For example, how would it be if you changed your mindset and worked with the restrictive elements that life’s challenges throw at you, rather than being enslaved to the narrative of battling against them? This is also an acknowledgement of what lies within, and without, your control. Setting goals will only get you so far if you don’t acknowledge what you can and can’t change, and what you can and can’t make peace with. It’s the difference between ‘I will focus on being brave with my writing this month’, and ‘I will get a publishing deal come hell or high water’. It’s also the difference between ‘at least 10 minutes each day through January are reserved for my creative soul’ and ‘I will write 1,000 words every day regardless of what life throws at me’. Because life happens.
One of my writer friends for example swears by writing in the ten minutes it takes the pasta to boil. She also goes nowhere without a paperback on her person in case the opportunity to read should present itself in micro blocks of time. Readers of James Clear’s popular book Atomic Habits might recognise some of these approaches.
It’s my job as the coach to ask you, as the client and writer, open questions to unlock your understanding of what’s getting in the way. So perhaps you thought what you wanted to know was ‘how to improve writing skills’, but in fact, what you need to answer first is ‘who am I as a writer?’, or ‘what does it mean to me to be a writer?’, or ‘what is really in the way of me becoming the writer I want to be?’ And the answers doesn’t need to make sense to anyone else but you.
Reconnecting with Your Why to Generate Joy
Spaces in which we can share stories of craft and technique are myriad, but at Being A Writer we’re also interested in the inner qualities of what it means to be a writer and how to support one another in that process of getting back in touch with the integral artistic impulse to create from a place of joy, discovery and delight. Being deeply mindful of why you started writing in the first place can be an incredibly powerful way to make sure that you write with purpose, but also – crucially – that you live your creative life with purpose, too. When we are aligned, our energy flows most powerfully, and we can begin to tap into the joy of the creative process. What does it mean to you, to be a writer? What does it mean to how you walk through the world, and move through each day?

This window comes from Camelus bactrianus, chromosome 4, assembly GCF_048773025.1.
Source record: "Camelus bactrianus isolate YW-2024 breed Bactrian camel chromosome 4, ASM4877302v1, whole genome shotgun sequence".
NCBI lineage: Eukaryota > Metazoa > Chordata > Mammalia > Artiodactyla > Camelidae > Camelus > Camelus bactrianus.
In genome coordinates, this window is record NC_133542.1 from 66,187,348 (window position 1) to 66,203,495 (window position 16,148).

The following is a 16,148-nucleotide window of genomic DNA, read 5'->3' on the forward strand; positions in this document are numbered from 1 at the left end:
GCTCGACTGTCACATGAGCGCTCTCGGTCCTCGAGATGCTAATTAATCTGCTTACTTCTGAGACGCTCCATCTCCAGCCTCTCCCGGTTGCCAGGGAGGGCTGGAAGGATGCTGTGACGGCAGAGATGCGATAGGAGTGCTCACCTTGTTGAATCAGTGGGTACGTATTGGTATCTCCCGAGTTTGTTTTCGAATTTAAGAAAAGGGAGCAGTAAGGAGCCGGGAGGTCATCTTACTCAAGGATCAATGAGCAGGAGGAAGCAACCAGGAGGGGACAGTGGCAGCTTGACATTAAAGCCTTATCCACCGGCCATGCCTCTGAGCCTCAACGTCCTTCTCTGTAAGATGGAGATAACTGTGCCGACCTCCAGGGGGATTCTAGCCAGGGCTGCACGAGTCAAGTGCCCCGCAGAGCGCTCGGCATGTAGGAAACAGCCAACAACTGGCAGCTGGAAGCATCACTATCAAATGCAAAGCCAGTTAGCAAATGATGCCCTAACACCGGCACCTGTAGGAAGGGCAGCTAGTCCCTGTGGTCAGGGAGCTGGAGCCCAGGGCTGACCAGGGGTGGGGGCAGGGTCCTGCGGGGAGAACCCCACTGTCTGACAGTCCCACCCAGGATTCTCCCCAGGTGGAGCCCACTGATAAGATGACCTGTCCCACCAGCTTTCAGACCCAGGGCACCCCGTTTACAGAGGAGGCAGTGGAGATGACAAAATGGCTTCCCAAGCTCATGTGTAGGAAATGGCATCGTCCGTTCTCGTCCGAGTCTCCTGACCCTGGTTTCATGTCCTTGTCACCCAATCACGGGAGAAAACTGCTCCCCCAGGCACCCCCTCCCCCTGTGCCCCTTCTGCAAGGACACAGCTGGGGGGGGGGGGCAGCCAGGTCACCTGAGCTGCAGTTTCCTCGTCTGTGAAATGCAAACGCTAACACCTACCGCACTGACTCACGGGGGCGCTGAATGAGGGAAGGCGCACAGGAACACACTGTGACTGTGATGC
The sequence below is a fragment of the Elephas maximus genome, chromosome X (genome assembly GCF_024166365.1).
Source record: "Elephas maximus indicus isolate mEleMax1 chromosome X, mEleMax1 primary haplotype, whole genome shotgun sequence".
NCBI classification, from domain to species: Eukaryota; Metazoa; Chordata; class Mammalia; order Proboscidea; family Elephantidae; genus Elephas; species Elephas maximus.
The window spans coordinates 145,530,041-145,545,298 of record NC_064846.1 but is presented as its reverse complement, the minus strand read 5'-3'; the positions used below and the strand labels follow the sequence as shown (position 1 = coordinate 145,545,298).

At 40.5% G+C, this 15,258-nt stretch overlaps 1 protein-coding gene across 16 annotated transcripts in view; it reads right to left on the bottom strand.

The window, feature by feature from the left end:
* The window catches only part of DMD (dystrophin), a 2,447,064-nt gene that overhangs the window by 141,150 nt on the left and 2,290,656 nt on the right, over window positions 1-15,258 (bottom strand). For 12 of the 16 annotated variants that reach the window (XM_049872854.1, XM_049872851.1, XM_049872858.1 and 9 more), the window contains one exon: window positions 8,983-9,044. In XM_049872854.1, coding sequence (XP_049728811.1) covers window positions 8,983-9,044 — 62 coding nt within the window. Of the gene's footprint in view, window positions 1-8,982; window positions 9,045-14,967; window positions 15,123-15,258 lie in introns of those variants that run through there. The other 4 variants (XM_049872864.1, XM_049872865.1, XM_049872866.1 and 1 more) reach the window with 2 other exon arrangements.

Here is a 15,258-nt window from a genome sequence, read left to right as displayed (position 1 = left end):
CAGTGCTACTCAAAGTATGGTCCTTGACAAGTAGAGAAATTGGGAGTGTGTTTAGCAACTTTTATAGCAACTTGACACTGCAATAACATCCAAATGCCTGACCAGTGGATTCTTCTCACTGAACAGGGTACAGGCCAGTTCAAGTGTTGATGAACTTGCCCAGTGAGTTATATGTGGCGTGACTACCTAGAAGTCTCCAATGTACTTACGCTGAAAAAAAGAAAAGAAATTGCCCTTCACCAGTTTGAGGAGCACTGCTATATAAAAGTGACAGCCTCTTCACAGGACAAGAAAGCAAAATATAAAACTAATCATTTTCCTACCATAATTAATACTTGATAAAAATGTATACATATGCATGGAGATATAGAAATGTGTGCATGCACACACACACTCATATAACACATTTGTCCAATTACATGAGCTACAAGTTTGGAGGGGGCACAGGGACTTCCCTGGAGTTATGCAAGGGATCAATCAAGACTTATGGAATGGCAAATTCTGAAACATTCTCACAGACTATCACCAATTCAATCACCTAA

“The real work of the artist is a way of being in the world”
– Rick Rubin
To circle back to the question that sparked this blog. How to improve writing skills and transform creative practice in 2024? I might tune into the coaching methodology and turn the tables, asking you a question in return, to help you carve your most creative path in the coming year. Here is my question to you:
How do you want to be in the world, and how do you want 2024 to facilitate your writing life?
I wish you your best year of writing, and of being a writer, yet.
About Julia Forster
Julia Forster has worked in publishing for over twenty years. She is currently Co-Director of Being A Writer for TLC and elsewhere she works in PR for independent presses. Julia is currently completing a Diploma in Coaching, specialising in working with authors from her base in mid-Wales where she is opening a writer retreat in autumn 2023. She has written both fiction and non-fiction and is represented by C+W agency; her most recent book was a coming-of-age novel, published in 2016 with Atlantic Books called What a Way to Go. Julia recently received an award from the Society of Authors for a collection of poems which she is currently completing. Her roles in publishing have included working in a literary agency in Soho and screening manuscripts for writer development prizes and awards. As a journalist, poet and critic, her work has appeared in Agenda, Arts Professional, PN Review, Resurgence, New Welsh Review, The Author, The Telegraph and Writing in Education.
Work with Julia to improve your writing skills and transform your creative practice
Enrolment is open now for Write Club Plus: Amplify, a small-group advanced level coaching programme for writers wanting to amplify their practice. Julia is our lead coach for this programme which starts in March 2024 (our second cohort will start in October). Places are strictly limited. Find out more here.